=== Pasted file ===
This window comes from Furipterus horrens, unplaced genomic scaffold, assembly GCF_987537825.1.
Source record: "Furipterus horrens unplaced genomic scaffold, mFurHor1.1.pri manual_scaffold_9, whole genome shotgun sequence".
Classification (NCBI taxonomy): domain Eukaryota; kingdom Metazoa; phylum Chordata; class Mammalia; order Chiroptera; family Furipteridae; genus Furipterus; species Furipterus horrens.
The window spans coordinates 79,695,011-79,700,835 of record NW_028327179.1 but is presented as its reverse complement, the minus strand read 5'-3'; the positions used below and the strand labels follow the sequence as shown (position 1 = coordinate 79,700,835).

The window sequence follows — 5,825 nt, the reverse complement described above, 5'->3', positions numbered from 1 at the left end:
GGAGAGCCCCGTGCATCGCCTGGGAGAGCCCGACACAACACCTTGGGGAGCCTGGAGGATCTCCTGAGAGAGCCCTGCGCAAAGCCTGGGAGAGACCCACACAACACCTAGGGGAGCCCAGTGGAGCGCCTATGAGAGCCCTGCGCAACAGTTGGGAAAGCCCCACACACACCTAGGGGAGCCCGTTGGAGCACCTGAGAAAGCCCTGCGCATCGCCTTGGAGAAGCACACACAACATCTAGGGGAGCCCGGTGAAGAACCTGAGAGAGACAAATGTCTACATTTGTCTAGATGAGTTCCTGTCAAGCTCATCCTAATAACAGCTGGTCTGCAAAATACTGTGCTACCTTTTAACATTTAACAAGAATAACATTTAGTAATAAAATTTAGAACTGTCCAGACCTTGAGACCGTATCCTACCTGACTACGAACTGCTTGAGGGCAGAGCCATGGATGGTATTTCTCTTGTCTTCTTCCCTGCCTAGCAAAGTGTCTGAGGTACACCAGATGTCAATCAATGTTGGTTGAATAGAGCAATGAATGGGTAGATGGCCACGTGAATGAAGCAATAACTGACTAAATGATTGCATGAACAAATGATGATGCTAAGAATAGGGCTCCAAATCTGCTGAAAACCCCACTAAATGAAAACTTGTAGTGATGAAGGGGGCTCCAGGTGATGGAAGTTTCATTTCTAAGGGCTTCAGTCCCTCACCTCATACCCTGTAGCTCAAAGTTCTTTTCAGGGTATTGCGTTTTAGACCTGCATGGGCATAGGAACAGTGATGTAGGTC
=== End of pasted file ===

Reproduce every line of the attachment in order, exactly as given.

This window comes from Furipterus horrens, unplaced genomic scaffold, assembly GCF_987537825.1.
Source record: "Furipterus horrens unplaced genomic scaffold, mFurHor1.1.pri manual_scaffold_9, whole genome shotgun sequence".
Classification (NCBI taxonomy): domain Eukaryota; kingdom Metazoa; phylum Chordata; class Mammalia; order Chiroptera; family Furipteridae; genus Furipterus; species Furipterus horrens.
The window spans coordinates 79,695,011-79,700,835 of record NW_028327179.1 but is presented as its reverse complement, the minus strand read 5'-3'; the positions used below and the strand labels follow the sequence as shown (position 1 = coordinate 79,700,835).

The window sequence follows — 5,825 nt, the reverse complement described above, 5'->3', positions numbered from 1 at the left end:
GGAGAGCCCCGTGCATCGCCTGGGAGAGCCCGACACAACACCTTGGGGAGCCTGGAGGATCTCCTGAGAGAGCCCTGCGCAAAGCCTGGGAGAGACCCACACAACACCTAGGGGAGCCCAGTGGAGCGCCTATGAGAGCCCTGCGCAACAGTTGGGAAAGCCCCACACACACCTAGGGGAGCCCGTTGGAGCACCTGAGAAAGCCCTGCGCATCGCCTTGGAGAAGCACACACAACATCTAGGGGAGCCCGGTGAAGAACCTGAGAGAGACAAATGTCTACATTTGTCTAGATGAGTTCCTGTCAAGCTCATCCTAATAACAGCTGGTCTGCAAAATACTGTGCTACCTTTTAACATTTAACAAGAATAACATTTAGTAATAAAATTTAGAACTGTCCAGACCTTGAGACCGTATCCTACCTGACTACGAACTGCTTGAGGGCAGAGCCATGGATGGTATTTCTCTTGTCTTCTTCCCTGCCTAGCAAAGTGTCTGAGGTACACCAGATGTCAATCAATGTTGGTTGAATAGAGCAATGAATGGGTAGATGGCCACGTGAATGAAGCAATAACTGACTAAATGATTGCATGAACAAATGATGATGCTAAGAATAGGGCTCCAAATCTGCTGAAAACCCCACTAAATGAAAACTTGTAGTGATGAAGGGGGCTCCAGGTGATGGAAGTTTCATTTCTAAGGGCTTCAGTCCCTCACCTCATACCCTGTAGCTCAAAGTTCTTTTCAGGGTATTGCGTTTTAGACCTGCATGGGCATAGGAACAGTGATGTAGGTC